Guest Blog by Gemma Shorter from nourishgem.co.uk

Protein is commonly associated with animal foods like meat, fish and dairy. Therefore, when it comes to the vegan diet, one question that is often asked is, ‘where do I get my protein’? Fortunately, there are lots of ways to get your protein from plant-based foods. We’ll look into why you need protein and how you can get your daily recommendation on a vegan diet. 

Why do I need protein?

One of three macronutrients that are essential in the diet is protein. It is the main structural component of cells and therefore performs many important functions in the body, such as building muscle mass and making hormones. 

How much protein do I need?

We need, on average, around 0.8-1g of protein per kg of body weight each day. (You will need slightly more if you’re engaging in regular exercise.) For example, if you weigh 70kg you will need roughly 63g of protein per day. When refuelling after exercise, it’s important to note that muscles can only absorb 25-30g of protein in one sitting. If you consume any more protein than this it will likely be excreted by the body. 

Protein is often associated with animal foods like meat, fish and dairy. However, there are lots of plant foods which also contain protein.”

Proteins are made up of building blocks called amino acids and 20 of them are considered essential in our diet. If a food contains all of the 9 essential amino acids it is considered a high quality, ‘complete’ protein source. Most animal foods such as meat, fish and dairy are ‘complete’ proteins. However, there are only a few plant foods that are considered ‘complete’, including soya, quinoa and buckwheat.

 

If you have excluded animal foods from your diet, it is important that you eat a varied diet. This will ensure you are supplying your body with all of the essential amino acids. Although most plant foods do not contain all of the essential amino acids, they each contain different amino acids which appear to complement each other. Houmous and wholegrain pitta bread, or peanut butter on wholegrain bread are both good examples of this as they combine legumes and grains.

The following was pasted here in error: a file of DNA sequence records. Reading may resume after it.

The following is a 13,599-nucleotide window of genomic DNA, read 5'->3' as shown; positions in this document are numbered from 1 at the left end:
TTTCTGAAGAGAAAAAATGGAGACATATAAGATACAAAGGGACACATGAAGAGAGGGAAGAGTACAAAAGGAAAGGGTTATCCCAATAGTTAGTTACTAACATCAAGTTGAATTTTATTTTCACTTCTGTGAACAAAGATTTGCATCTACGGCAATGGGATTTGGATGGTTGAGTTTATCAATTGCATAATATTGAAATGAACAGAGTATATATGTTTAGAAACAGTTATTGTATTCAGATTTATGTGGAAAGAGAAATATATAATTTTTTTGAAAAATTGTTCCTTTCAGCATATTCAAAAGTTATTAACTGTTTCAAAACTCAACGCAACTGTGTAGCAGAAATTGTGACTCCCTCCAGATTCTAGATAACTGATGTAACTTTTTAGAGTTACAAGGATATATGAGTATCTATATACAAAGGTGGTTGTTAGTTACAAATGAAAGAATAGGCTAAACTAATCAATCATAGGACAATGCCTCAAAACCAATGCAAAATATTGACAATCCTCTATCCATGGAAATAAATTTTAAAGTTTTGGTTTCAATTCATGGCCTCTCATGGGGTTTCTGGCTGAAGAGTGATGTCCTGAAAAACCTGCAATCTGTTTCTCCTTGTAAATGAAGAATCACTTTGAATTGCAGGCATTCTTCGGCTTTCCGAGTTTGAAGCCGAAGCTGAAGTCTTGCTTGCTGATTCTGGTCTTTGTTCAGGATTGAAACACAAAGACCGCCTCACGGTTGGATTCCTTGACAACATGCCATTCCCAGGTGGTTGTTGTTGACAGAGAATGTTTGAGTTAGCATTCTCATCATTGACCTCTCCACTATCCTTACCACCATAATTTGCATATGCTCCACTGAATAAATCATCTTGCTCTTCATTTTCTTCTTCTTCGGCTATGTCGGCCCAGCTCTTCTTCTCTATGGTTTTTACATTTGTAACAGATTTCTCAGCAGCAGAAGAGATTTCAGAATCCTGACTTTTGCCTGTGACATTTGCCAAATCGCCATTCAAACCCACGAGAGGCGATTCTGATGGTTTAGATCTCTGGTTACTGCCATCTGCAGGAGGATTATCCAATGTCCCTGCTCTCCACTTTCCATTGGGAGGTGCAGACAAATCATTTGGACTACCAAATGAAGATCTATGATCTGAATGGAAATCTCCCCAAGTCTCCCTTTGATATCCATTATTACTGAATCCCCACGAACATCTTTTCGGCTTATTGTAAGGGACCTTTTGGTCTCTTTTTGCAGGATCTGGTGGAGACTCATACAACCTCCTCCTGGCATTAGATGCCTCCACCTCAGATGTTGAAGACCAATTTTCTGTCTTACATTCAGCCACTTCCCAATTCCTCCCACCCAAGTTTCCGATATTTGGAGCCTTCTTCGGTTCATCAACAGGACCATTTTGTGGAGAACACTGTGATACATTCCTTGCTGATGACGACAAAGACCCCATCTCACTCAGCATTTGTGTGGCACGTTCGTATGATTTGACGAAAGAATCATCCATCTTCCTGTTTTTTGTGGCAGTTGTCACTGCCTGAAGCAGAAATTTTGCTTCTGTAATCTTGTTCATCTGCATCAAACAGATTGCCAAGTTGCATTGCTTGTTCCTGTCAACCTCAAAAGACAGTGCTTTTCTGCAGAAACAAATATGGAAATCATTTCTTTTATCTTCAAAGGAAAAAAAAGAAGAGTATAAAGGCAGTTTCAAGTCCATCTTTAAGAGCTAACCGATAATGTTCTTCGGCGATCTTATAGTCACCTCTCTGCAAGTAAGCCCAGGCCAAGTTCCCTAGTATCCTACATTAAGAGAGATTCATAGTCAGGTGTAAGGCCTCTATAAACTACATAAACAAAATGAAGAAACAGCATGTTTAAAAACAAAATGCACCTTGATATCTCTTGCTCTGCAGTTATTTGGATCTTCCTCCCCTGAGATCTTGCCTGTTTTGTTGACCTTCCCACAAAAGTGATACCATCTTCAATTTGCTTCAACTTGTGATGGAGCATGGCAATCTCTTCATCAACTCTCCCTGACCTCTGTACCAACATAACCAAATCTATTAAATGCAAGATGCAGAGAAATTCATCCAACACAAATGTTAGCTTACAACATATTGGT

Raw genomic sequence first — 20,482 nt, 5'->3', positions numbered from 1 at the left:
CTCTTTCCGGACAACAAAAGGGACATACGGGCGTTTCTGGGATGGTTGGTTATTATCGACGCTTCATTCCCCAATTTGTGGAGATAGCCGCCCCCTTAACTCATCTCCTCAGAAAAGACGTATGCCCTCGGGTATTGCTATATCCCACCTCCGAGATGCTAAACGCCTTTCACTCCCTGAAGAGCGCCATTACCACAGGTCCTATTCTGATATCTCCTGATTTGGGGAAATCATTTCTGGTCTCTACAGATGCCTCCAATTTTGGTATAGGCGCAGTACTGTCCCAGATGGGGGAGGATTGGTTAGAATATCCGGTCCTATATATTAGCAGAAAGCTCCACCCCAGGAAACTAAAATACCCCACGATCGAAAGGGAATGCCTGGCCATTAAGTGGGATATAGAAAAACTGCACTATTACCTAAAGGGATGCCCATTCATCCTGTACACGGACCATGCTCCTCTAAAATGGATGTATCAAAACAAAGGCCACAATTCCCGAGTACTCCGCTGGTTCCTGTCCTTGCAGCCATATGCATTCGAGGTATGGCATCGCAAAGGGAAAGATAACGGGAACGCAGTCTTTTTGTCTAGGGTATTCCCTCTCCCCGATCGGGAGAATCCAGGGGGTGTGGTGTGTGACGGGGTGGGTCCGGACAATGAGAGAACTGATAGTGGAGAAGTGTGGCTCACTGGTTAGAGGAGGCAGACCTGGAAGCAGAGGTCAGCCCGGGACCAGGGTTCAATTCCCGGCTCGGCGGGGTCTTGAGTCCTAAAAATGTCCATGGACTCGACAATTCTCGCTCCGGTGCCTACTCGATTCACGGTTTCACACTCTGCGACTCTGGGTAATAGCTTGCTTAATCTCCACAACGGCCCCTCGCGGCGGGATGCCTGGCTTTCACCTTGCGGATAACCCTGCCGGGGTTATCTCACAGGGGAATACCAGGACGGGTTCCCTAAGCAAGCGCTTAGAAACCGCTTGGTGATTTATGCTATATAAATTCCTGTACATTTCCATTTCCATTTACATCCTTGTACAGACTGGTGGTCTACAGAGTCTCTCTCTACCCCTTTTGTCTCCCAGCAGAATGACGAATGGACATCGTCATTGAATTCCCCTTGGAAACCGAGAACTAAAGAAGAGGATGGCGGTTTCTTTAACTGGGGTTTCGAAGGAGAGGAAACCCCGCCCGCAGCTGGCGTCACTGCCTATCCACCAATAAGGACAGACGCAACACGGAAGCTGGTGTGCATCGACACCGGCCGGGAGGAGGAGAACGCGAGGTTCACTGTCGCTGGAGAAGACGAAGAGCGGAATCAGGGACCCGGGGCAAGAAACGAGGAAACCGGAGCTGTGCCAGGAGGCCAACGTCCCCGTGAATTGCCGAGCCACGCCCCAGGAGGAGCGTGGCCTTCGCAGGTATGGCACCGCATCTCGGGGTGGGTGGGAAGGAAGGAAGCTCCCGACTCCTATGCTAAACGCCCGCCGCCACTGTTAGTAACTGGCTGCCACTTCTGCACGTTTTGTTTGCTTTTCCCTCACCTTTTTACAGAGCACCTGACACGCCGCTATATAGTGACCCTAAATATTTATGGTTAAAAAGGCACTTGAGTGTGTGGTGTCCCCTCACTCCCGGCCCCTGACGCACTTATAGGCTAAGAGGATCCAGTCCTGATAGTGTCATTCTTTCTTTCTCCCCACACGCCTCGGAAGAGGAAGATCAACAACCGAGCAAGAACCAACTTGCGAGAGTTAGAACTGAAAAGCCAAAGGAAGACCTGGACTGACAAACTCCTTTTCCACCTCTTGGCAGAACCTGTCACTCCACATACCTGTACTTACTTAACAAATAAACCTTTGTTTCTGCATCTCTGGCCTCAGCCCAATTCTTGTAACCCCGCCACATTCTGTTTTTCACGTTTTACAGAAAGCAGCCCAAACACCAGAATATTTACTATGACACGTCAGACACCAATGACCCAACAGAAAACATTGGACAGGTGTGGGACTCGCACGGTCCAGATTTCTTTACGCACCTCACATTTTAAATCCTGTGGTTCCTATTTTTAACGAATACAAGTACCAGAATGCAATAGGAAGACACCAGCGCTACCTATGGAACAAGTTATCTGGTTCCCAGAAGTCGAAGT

For those on a vegan diet or looking to reduce intake of animal foods, here are six plant foods which are good sources of protein:

 

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  1. Pulses

In the UK we do not eat enough pulses like beans and lentils. As well as being a good source of protein, they are also rich in gut-friendly fibre and iron and count towards one of your 5 a day. Pulses make a great meat substitute in recipes such as shepherd’s pie and spaghetti Bolognese, and add texture to soups, casseroles and salads. One portion is around 80g, which is equivalent to 3 heaped tablespoons of cooked pulses, and contains roughly 7g of protein. 

 

  1. Nut & Seeds

Nuts and seeds are known for being rich in healthy fats but they’re also a good source of protein, fibre and vitamin E. They make a great snack. Try adding them to yogurt, porridge, smoothies and salads. A small handful of 25-30g counts as a portion and contains roughly 5g of protein. 

 

  1. Soya 

Soya beans are used to make soya milk, tofu, tempeh and miso, or if they are picked when they are young they are referred to as edamame beans. Unlike other legumes, soya beans contain all 9 essential amino acids and are therefore considered a ‘complete’ protein. An 80g portion of soya beans contains 9.9g of protein, 100g of tofu contains 12g and 250ml of soya milk is around 8.5g. Tofu can be added to stir-fry’s, salads or curries.  Try replacing cow’s milk with soya milk and use miso in soups and salad dressings. 

 

  1. Quinoa 

Quinoa is a seed but it is often used to replace grains such as couscous and rice. Unlike other grains, quinoa contains all of the essential amino acids and is therefore a ‘complete’ protein. It also has more protein than rice and is richer in fibre, magnesium, iron, phosphorus and potassium. Its slightly nutty flavour goes well in a salad or as a side to chicken or fish. Cooked quinoa contains around 8.8g of protein per 180g. 

 

  1. Buckwheat

Although it has wheat in the name, buckwheat actually comes from a seed and is not related to wheat. Similar to soya and quinoa, buckwheat is a ‘complete’ protein and is a good source of manganese and magnesium. You can buy it as groats, cracked or flaked or made into pasta or flour. The groats can be used in salads and the flour can be added to pancakes, bread and cakes. A 180g cooked portion contains around 9.2g of protein. 

 

  1. Vegetables 

As well as being a good source of vitamins, minerals and fibre, vegetables also contain a small amount of protein. A 100g portion of peas contains around 5.7g of protein, with broccoli containing 4.4g, kale 3.4g and spinach 2.8g. 

GUEST BLOGGER: Gemma Shorter

Gemma is a fully qualified nutritionist, registered with the Association for Nutrition. She provides nutritional insight to a range of organisations to help them improve their products or develop their business. Gemma believes that evidence-based nutrition information should be available to everyone and hopes to dispel some of the myths around food and nutrition so you can feel empowered to take control of your health.

For more information, find her at either @nourishgem or nourishgem.co.uk

 

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